Power: A Radical View

Lukes, Steven 2005. Power: A Radical View. Second Edition. Basingstoke; New York: Palgrave Macmillan.

The trouble seems to be that both Bachrach and Baratz and the pluralists suppose that because power, as they conceptualize it, only shows up in cases of actual conflict, it follows that actual conflict is necessary to power. But this is to ignore the crucial point that the most effective and insidious use of power is to prevent such conflict from arising in the first place. (Lukes 2005: 27)
In the first place, they are revisionary persuasive refinitions of power which are out of line with the central meanings of 'power' as traditionally understood and with the concerns that have always centrally preoccupied students of power. They focus on the locution 'power to', ignoring 'power over'. Thus power indicates a 'capacity', a 'facility', an 'ability', not a relationship. Accordingly, the conflictual aspect of power - the fact that it is exercised over people - dissapears altogether from view. And along with it there disappears the central interest of studying power relations in the first place - an interest in the (attempted or successful) securing of people's compliance by overcoming or averting their opposition. (Lukes 2005: 34)
...the word 'power' is polysemic: like, say, the words 'social' and 'political', it has multiple and diverse meanings, appropriate to different settings and concerns. Another is that, like the word 'game', 'power' denotes a range of different objects or referents that have no single common essence, no one property that they all share other than their name: it exhibits what Wittgenstein called 'family resemblance'. (Lukes 2005: 61)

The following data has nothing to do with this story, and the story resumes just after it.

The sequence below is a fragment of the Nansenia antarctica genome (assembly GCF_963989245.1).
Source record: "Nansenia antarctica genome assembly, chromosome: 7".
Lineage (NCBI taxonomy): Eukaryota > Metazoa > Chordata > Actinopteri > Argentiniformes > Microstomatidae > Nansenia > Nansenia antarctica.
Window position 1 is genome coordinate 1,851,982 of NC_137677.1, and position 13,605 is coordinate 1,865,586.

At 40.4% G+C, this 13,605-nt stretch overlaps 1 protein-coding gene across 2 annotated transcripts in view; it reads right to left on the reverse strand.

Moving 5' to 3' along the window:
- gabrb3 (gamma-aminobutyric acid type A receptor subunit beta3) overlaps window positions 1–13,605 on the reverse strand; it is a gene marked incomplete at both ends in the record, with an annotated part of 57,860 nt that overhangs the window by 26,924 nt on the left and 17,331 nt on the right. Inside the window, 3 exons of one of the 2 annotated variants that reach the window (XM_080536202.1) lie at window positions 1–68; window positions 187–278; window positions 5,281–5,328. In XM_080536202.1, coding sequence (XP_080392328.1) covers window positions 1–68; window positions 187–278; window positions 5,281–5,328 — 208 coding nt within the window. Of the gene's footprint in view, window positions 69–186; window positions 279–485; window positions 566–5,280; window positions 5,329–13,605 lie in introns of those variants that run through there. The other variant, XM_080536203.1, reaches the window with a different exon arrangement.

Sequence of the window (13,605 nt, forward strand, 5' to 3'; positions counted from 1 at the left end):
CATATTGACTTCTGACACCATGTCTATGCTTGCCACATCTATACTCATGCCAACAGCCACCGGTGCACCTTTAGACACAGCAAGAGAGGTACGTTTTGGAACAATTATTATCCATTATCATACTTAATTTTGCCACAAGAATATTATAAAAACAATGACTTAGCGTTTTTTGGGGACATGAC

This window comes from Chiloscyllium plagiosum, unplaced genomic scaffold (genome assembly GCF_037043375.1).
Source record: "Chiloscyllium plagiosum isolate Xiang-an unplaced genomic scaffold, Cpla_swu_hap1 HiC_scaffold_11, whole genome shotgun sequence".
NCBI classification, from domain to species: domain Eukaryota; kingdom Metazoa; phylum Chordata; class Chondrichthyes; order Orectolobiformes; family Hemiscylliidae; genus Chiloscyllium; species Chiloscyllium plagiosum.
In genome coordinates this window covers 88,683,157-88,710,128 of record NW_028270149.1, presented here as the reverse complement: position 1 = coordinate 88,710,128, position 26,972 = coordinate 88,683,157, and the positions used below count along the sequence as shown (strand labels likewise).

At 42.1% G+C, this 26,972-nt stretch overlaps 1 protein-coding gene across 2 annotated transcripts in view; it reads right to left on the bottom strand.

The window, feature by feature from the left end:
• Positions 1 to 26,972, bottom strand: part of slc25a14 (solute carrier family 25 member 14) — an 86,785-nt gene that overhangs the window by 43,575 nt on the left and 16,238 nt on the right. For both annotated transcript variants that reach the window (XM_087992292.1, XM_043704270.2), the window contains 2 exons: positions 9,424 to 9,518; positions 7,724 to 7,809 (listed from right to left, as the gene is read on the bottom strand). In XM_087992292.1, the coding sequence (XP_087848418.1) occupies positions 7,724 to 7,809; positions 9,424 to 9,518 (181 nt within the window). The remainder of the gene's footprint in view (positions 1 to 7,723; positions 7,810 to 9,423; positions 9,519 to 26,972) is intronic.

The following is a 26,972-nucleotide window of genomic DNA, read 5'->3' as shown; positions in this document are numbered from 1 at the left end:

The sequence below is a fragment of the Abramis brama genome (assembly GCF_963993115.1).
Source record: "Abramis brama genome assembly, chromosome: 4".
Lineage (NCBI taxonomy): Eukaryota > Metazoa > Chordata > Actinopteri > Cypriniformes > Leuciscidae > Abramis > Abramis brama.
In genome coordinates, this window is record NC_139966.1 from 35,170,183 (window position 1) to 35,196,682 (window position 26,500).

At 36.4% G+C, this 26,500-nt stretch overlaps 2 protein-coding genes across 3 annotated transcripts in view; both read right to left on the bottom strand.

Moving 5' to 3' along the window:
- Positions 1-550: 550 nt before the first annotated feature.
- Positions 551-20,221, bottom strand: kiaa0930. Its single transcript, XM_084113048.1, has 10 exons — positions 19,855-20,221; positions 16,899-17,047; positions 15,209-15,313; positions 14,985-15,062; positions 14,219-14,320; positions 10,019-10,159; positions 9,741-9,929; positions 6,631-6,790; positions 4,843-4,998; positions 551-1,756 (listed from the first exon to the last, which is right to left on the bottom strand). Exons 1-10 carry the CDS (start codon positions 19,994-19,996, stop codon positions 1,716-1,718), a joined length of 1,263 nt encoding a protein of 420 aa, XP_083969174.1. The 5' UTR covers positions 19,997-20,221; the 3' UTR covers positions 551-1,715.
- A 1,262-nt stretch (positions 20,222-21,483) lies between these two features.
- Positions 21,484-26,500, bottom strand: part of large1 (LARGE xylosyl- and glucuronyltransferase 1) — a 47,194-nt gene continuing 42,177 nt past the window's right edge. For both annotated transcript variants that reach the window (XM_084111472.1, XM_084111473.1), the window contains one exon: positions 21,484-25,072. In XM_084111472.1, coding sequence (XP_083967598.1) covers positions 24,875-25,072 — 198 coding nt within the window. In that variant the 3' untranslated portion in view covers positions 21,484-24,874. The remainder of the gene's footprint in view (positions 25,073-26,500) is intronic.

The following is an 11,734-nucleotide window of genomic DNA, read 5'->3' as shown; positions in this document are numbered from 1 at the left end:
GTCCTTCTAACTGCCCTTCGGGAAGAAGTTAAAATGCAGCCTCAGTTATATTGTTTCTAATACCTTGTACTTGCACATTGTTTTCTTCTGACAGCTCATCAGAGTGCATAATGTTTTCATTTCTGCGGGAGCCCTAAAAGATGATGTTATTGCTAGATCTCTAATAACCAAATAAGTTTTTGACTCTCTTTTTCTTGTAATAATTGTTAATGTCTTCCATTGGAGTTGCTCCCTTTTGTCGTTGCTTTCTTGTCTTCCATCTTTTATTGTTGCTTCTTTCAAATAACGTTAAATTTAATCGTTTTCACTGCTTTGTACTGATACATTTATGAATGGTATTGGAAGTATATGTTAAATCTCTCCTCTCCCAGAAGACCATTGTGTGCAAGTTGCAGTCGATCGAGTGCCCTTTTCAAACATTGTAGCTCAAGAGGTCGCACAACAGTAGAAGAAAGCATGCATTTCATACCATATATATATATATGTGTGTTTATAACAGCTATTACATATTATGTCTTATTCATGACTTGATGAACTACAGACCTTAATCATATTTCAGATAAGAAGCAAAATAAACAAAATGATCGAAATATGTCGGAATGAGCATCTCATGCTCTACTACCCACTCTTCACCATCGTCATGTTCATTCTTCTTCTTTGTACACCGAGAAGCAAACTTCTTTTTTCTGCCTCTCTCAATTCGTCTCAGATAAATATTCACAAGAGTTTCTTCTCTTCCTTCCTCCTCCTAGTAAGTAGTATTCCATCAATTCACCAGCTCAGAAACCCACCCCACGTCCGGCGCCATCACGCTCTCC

Third, consider the telation between power and intention. Bertrand Russell defined power as 'the production of intended effects' (Russell 1938: 25), Max Weber and C. Wright Mills connected power with the realization of the 'will' of the powerful, and many, like Goldman, think that power involves 'getting what one wants' (Goldman 1972, 1974a, b). Obviously, some abilities are abilities to bring about intended consequences. (There are actually two possibilities here: the ability to bring about what I actually intend, and the ability to bring about what I might, hypothetically, intend). (Lukes 2005: 76)
Moreover, the features of agents that make them powerful include those that render activity unnecessary. If I can achieve the appropriate outcomes without having to act, because of the attitudes of others towards me or because of a favorable alignment of social relations and forces facilitating such outcomes, then my power is surely all the greater. It may derive from what has been called the rule of anticipated reactions (Friedrich 1941: 589-91), where others anticipate my expected reactions to unwelcome activity (or inactivity) on their part, thereby aiming to forestall overt coercion: a clear example is the self-censorship practiced by writers and journalists under authoritarian regimes. The inactive power accumulated by such regimes is, of course, often the residue of past uses of active power, often coercive and sometimes on a massive scale. (Lukes 2005: 77-78)